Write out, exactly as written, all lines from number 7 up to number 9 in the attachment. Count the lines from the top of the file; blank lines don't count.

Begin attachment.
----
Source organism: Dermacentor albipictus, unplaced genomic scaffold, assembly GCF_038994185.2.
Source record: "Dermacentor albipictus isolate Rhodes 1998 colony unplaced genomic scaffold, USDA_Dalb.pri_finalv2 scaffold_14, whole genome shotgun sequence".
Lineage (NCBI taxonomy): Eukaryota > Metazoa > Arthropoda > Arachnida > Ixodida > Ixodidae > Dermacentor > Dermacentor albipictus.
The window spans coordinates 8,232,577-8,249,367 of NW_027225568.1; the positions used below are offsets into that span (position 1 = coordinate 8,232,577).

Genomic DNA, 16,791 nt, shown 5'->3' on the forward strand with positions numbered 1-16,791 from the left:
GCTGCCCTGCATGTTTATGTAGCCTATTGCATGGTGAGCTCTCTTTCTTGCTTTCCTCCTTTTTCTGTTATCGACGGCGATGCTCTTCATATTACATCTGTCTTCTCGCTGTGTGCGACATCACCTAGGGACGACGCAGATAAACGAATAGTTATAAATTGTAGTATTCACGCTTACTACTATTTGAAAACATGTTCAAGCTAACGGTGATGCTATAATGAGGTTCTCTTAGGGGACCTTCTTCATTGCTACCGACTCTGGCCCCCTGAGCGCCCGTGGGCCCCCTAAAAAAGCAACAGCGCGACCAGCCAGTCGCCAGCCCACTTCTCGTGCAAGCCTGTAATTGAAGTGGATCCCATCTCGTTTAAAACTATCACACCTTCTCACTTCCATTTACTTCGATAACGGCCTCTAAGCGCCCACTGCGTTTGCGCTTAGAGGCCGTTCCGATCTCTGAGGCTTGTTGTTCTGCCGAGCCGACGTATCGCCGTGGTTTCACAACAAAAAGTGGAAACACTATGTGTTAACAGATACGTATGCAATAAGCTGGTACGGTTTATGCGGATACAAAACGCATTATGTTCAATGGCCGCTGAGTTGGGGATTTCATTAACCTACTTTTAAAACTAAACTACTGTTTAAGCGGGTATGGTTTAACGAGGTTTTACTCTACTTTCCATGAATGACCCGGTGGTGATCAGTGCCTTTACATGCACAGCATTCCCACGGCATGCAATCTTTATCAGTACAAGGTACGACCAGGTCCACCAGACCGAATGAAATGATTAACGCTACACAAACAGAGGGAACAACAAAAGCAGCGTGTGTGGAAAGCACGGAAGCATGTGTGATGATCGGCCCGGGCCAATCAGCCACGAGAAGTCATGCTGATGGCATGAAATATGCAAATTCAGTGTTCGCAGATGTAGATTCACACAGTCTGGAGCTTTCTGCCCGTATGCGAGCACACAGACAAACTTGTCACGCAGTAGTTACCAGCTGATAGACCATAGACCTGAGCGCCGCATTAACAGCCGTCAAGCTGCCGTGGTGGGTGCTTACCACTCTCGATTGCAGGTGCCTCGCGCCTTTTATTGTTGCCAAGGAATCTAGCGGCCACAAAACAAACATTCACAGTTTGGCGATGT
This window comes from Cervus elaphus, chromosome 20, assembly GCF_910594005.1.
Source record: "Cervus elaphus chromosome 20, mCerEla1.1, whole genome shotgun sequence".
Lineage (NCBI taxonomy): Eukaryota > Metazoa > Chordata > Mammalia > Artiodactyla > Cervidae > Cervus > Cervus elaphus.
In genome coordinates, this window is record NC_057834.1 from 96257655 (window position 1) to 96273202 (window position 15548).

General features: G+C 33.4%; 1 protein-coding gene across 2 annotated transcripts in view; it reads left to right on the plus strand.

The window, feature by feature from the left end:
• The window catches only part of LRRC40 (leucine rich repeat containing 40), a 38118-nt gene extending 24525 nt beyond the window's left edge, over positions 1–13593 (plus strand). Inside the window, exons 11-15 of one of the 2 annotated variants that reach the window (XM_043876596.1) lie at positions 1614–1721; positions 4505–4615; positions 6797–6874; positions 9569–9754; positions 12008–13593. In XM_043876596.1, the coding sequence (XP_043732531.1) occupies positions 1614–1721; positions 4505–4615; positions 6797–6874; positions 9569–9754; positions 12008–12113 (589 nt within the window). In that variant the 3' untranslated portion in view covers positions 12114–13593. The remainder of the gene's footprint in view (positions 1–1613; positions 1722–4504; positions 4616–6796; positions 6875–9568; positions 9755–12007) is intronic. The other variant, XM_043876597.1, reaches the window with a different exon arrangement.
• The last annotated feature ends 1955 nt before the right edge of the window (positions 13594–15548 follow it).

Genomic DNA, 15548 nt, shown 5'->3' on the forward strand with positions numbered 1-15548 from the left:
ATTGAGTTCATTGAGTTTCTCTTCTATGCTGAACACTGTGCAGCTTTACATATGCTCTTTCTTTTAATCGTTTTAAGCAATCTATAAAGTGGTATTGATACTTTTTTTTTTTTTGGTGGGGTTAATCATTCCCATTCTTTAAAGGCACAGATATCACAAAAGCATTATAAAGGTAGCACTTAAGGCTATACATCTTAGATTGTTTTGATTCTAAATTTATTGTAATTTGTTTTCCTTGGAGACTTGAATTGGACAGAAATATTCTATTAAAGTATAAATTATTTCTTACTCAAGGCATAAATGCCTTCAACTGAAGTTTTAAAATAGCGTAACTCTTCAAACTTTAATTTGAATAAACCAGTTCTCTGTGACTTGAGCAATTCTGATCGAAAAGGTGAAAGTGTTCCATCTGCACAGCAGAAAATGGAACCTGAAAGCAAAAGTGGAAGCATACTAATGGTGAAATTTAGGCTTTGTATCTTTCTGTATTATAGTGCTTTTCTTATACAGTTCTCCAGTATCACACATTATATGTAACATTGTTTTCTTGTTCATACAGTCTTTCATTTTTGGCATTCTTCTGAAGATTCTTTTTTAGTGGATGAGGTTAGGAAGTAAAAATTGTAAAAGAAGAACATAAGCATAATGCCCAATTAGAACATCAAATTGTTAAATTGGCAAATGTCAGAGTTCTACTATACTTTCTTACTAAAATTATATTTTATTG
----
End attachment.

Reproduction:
This window comes from Cervus elaphus, chromosome 20, assembly GCF_910594005.1.
Source record: "Cervus elaphus chromosome 20, mCerEla1.1, whole genome shotgun sequence".
Lineage (NCBI taxonomy): Eukaryota > Metazoa > Chordata > Mammalia > Artiodactyla > Cervidae > Cervus > Cervus elaphus.